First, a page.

The workforces of the Bureau of Humanitarian Assistance (BHA) and the Office of Transition Initiatives (OTI) have supported the world in emergencies and during political instability through a combined use of direct hire staff and contractors, increasingly relying on the latter over time. USAID has recognized that emergency responses are becoming increasingly prolonged. For example, USAID’s response to Liberia’s Ebola crisis in 2014 lasted less than two years, whereas the crises in Syria, Iraq, and South Sudan have been ongoing since 2013.
Such protracted crises require staff on the ground not just for months, but years. However, contracting mechanisms are generally short-term in nature and provide staff fewer protections and benefits than those for direct hire employees—which makes the positions harder to fill for the duration of their five-year terms.
Although contractors are less than a third of USAID’s staff, they are the majority at BHA and OTI. The two bureaus are primarily comprised of two types of contractors: personal services contractors (PSC) and institutional support contractors (ISC). While this workforce composition provides some advantages, reliance on contractors also presents a number of challenges.
Our objectives were to (1) assess advantages associated with BHA and OTI’s use of PSCs and ISCs, (2) assess challenges associated with BHA and OTI’s use of PSCs and ISCs, and (3) report on the alternatives that USAID has explored to BHA and OTI’s use of PSCs and ISCs.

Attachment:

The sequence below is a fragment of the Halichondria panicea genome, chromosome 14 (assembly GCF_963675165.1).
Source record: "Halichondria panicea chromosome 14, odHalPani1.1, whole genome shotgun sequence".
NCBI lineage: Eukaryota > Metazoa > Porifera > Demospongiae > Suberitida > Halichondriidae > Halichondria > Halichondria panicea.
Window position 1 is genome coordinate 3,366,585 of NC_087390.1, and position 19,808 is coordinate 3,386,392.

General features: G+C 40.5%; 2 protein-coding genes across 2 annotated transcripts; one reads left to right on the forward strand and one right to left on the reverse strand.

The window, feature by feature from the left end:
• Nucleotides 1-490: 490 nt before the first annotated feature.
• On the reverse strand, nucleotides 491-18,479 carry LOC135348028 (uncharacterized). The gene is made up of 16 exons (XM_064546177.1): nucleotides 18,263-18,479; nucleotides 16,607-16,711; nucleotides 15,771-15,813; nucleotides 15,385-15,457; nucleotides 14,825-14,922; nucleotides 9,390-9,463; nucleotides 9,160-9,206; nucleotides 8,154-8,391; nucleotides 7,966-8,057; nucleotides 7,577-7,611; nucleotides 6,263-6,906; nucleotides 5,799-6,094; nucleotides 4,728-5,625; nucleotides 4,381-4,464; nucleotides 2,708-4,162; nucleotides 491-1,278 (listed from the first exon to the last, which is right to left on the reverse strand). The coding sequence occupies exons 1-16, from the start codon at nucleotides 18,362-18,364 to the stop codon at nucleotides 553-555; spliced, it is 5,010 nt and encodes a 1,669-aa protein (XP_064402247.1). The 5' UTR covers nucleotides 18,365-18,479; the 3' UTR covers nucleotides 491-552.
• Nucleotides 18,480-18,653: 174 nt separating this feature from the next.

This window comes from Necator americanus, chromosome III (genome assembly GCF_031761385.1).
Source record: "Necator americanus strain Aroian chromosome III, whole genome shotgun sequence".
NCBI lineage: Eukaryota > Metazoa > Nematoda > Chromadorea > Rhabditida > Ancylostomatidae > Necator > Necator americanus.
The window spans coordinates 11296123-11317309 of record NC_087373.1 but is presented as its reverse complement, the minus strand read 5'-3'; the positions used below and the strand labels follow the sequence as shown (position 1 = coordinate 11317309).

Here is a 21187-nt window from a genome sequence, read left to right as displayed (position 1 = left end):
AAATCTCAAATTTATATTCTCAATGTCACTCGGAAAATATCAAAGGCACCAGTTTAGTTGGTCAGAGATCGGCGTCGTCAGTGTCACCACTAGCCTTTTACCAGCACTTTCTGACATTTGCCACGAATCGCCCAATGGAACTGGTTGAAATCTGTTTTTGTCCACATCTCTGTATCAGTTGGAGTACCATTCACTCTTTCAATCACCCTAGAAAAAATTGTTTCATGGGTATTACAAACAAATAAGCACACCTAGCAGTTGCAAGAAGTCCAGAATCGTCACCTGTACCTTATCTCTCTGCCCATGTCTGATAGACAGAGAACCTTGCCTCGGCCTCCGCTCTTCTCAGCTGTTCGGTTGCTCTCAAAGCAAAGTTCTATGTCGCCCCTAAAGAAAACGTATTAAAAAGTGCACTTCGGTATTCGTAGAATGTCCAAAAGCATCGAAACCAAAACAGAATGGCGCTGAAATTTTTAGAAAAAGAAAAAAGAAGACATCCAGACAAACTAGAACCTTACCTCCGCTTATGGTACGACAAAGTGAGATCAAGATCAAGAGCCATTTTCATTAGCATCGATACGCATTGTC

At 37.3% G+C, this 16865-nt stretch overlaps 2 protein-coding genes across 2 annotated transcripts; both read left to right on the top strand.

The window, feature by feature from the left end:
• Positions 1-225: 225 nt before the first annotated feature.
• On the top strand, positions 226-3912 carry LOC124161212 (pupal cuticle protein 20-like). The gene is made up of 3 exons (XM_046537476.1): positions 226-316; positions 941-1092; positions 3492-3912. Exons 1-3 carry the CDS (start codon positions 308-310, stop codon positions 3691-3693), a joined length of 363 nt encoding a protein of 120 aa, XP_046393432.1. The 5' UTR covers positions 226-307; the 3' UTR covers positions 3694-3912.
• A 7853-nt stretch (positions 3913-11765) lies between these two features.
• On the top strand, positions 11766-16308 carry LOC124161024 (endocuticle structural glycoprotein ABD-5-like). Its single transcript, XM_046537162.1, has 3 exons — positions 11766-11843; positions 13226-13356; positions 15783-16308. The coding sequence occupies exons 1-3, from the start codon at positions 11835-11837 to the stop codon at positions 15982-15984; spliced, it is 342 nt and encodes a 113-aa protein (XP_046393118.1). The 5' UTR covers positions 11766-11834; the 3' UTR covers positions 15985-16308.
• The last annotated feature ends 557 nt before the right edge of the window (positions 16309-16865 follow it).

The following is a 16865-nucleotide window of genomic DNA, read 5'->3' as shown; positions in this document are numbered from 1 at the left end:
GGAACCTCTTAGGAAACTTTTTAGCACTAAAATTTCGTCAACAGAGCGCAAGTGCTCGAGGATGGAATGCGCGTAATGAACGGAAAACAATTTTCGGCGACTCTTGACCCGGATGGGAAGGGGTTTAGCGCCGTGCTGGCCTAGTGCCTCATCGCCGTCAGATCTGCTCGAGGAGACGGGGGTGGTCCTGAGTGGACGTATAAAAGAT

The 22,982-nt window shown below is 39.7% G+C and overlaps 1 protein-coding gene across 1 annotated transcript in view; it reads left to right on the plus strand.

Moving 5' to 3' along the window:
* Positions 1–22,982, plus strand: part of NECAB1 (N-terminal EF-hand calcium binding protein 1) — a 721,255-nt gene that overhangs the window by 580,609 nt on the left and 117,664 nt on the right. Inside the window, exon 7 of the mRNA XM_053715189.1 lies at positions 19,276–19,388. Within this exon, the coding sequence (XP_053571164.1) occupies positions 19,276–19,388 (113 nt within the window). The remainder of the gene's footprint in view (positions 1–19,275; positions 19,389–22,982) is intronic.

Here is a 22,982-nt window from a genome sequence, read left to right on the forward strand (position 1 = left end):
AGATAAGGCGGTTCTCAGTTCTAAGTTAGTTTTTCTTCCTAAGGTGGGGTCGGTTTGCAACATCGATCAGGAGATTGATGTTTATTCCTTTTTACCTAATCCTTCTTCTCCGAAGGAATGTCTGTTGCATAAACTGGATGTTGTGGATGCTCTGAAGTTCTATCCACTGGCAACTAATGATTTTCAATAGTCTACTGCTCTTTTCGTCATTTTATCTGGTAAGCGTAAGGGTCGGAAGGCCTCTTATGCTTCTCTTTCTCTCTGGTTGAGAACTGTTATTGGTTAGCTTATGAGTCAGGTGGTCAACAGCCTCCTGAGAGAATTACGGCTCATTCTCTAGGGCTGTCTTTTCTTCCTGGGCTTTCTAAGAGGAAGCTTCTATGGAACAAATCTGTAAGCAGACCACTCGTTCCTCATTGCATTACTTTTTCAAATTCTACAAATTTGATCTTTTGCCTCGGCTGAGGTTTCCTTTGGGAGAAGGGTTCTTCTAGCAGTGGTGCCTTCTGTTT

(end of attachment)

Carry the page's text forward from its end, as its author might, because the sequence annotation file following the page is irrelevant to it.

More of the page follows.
Flexible funding allows BHA and OTI to hire contractors and meet the need for short-term surge staff.
- BHA and OTI have the authority to use program funds to fund PSCs and ISCs and directly control the process for hiring contractors, including technical surge staff for short-term, rapid deployments to meet staffing needs during a crisis.
Challenges include hiring and retaining contractors for long-term mission needs, increased administrative burden, and lack of data for workforce planning
- BHA and OTI are unable to control elements of contractor safety or privacy, as well as their exclusions from certain benefits, which affect BHA and OTI’s ability to recruit and retain contract staff.
- BHA and OTI are using available funding flexibility for PSCs and ISCs, based on a strategic decision by USAID to allocate less funding for direct hire positions. However, the workforce model of using short-term staffing mechanisms places a burden on direct hires allowed by law to take on more government functions than contractors. Additionally, the use of contractors forces the Agency to create and fund parallel hiring and management structures.
- USAID also does not systematically capture workforce data, including on administrative costs and human capital metrics, which would allow them to better plan and communicate needs to build a more sustainable workforce for long-term crises.
USAID has proposed various staffing solutions, including greater use of existing direct hire authority, as well as two new noncareer staffing types that are time limited, but provide greater flexibility and benefits. However, lack of stakeholders’ unity and funding authority have hindered implementation of staffing alternatives.